Two key questions:
What does "fried" mean, in this case? Just quits working? Some component
smells like it has burned?
Can AirParts tell you exactly what component has repetitively failed? Is a
meter coil winding burning out? Diodes failing open? Or shorting?
Resistors burning open? They should be able to identify the probable
failure mode by the nature of the failing components.
The Rochester gauge system (as opposed to the SW system) reads empty when
the transmitter lead is grounded. It reads full when the transmitter lead
has 32 Ohms of resistance. A transmitter lead shorted to ground will read
empty, and an open circuit in the transmitter lead will read full.
It sounds like competent people are working on the system. Even so, the
connections on the back of the cluster can be a bit confusing; it is not
hard at all to get a couple mixed up. AirParts should be able to tell you
whether the failure mode implies a wrong connection. Grounding or opening
the transmitter line won't hurt anything. Connecting it to power may be a
very different story. For example, crossing the 14V and transmitter wires.
Or even reversing the 14V and Ground wires.
At 70 degrees ambient, the MS28034-1 oil temp bulb will have about 84 Ohms
resistance. I will post the Mil-spec chart on BAC.
From: firstname.lastname@example.org [mailto:email@example.com]
On Behalf Of craigmaccallum
Sent: Friday, October 28, 2005 12:41 PM
Subject: [musketeermail] Gauge cluster - big headache
My LH fuel gauge is currently being replaced for the third time in
two months - the new ones keep getting fried. Last time around, I
checked for myself that it passed the ops check with the master
switch on when reinstalled, but apparently never worked in the air (I
wasn't flying it). This time around, the oil temp gauge has also
fried. The RH gauge has been soldiering on all this time without a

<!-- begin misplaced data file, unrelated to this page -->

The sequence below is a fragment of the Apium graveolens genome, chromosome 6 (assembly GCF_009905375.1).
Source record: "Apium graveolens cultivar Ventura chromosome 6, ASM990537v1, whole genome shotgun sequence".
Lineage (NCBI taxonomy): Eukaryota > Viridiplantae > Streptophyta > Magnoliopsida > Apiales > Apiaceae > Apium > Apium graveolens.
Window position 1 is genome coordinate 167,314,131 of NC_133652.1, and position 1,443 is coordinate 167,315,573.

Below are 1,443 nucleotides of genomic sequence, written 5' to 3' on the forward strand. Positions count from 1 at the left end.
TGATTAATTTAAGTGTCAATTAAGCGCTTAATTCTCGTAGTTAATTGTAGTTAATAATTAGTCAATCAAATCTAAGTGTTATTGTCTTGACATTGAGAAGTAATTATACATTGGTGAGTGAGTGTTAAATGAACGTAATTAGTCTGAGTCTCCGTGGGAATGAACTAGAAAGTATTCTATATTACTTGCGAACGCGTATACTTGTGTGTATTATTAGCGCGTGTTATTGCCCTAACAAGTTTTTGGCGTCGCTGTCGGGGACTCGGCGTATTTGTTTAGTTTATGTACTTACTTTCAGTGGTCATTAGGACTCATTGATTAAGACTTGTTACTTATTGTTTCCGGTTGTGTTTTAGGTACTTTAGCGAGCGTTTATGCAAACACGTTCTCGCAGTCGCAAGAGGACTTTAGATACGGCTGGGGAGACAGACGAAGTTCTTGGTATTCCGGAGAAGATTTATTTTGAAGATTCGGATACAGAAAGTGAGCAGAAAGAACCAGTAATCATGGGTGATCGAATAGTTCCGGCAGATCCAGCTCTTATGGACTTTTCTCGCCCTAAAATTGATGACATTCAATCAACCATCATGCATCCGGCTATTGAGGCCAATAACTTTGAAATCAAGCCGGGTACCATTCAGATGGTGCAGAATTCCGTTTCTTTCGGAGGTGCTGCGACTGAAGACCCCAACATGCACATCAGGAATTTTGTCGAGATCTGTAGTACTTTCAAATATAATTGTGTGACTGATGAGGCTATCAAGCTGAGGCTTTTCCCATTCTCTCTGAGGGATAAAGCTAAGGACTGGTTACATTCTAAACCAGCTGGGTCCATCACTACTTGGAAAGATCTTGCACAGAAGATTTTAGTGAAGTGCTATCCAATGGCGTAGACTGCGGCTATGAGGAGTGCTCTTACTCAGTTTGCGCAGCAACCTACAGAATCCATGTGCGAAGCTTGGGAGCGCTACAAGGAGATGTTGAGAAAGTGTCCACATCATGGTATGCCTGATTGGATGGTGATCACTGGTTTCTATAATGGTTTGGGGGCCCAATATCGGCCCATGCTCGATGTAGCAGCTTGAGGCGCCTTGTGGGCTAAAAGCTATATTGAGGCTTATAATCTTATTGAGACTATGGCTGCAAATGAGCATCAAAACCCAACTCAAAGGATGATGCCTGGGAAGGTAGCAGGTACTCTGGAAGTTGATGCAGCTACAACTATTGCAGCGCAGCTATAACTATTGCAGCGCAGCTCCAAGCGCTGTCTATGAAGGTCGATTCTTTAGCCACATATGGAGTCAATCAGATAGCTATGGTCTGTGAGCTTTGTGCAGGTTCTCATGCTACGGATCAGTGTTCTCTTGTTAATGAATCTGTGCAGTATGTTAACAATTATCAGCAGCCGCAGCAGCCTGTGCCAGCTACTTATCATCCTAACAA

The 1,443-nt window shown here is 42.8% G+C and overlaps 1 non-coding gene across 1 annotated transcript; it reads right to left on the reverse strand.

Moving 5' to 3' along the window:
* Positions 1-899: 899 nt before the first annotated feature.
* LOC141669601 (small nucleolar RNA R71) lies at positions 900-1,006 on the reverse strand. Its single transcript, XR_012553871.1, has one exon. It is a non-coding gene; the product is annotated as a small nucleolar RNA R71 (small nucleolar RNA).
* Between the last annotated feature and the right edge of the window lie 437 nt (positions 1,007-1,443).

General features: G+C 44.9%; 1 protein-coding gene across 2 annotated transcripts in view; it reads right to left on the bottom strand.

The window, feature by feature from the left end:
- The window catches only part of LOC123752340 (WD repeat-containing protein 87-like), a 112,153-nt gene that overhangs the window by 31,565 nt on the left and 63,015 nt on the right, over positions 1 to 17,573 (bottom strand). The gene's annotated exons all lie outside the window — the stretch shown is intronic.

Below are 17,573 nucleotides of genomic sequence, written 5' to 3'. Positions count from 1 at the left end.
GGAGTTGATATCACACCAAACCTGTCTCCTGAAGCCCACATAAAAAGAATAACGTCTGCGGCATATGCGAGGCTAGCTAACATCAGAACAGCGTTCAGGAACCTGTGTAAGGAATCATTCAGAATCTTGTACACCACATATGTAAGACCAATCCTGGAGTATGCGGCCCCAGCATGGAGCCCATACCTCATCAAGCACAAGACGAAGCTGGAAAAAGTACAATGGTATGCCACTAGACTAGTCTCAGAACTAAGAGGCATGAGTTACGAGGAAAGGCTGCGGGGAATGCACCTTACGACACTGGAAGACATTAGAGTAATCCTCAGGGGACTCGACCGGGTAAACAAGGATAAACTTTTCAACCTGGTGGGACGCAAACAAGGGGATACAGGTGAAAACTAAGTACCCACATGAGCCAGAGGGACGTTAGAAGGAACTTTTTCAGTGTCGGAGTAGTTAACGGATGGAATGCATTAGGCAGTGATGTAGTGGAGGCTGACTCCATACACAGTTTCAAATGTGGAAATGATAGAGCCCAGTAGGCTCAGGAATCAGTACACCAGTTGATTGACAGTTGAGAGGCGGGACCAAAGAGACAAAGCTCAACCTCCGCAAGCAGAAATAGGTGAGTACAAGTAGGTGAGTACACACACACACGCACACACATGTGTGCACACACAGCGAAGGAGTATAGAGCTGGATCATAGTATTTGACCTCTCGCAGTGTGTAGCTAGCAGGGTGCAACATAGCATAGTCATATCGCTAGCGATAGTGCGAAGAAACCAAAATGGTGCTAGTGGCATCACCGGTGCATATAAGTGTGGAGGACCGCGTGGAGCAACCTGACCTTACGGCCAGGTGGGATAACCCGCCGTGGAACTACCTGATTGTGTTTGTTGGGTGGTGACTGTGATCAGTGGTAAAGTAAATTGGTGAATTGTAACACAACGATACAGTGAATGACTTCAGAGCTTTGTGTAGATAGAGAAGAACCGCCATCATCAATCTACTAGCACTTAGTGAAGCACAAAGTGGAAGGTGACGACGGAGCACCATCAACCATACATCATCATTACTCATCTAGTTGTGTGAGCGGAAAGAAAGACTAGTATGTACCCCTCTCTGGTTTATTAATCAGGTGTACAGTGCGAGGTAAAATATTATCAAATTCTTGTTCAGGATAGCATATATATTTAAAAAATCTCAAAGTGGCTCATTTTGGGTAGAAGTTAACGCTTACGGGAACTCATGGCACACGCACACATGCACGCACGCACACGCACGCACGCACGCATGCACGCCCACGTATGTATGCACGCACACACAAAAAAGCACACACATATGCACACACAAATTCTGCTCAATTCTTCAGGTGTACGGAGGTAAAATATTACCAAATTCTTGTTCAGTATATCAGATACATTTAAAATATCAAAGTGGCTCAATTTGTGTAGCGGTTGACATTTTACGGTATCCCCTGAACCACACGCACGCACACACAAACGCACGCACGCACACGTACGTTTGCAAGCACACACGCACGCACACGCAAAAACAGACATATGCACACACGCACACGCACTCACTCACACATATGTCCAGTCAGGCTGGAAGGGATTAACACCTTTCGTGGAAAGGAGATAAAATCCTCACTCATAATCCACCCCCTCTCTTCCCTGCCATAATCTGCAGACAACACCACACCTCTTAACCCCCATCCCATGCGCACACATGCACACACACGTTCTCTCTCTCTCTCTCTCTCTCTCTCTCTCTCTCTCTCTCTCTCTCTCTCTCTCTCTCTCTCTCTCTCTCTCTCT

problem, including when it's hooked up to the LH fuel tank sender.
Source, load, and across-the-lugs voltages are identical for the two
fuel gauges. All three gauges get their power along the same wire
from the same circuit breaker.
Air Parts of Lock Haven, who are getting sick of doing warranty
replacements, suggest there might be voltage spikes in the plane
somehow, but the rest of the electrical system seems normal. The
alternator and voltage regulator were replaced last year, the battery
had just been charged at the time of the last failure, and no other
anomalies have been noted. Neither the alternator nor the gauge
circuit breakers are popping - I'm considering replacing the latter
preventively. Even if that is the problem, the mystery would remain -
why didn't the RH gauge get lunched, too?
When I get the gauges back, and before I hook them up, I'm taking the
plane to Lock Haven to let them have a look at it. Meantime, anybody
have ideas, or experience with such a problem? My only other idea is
that maybe the LH sender is intermittently shorting to ground, but
that hardly makes sense either.
Sierra MC-472, Rochester gauges, Kelly Aerospace overhauled
alternator, 14V. Don't know the m/m of the voltage regulator or O/V
relay, but I believe they're Zeftronics.
BTW, where can I get a specs table for the fuel senders? Have one for
the oil temp sensor.
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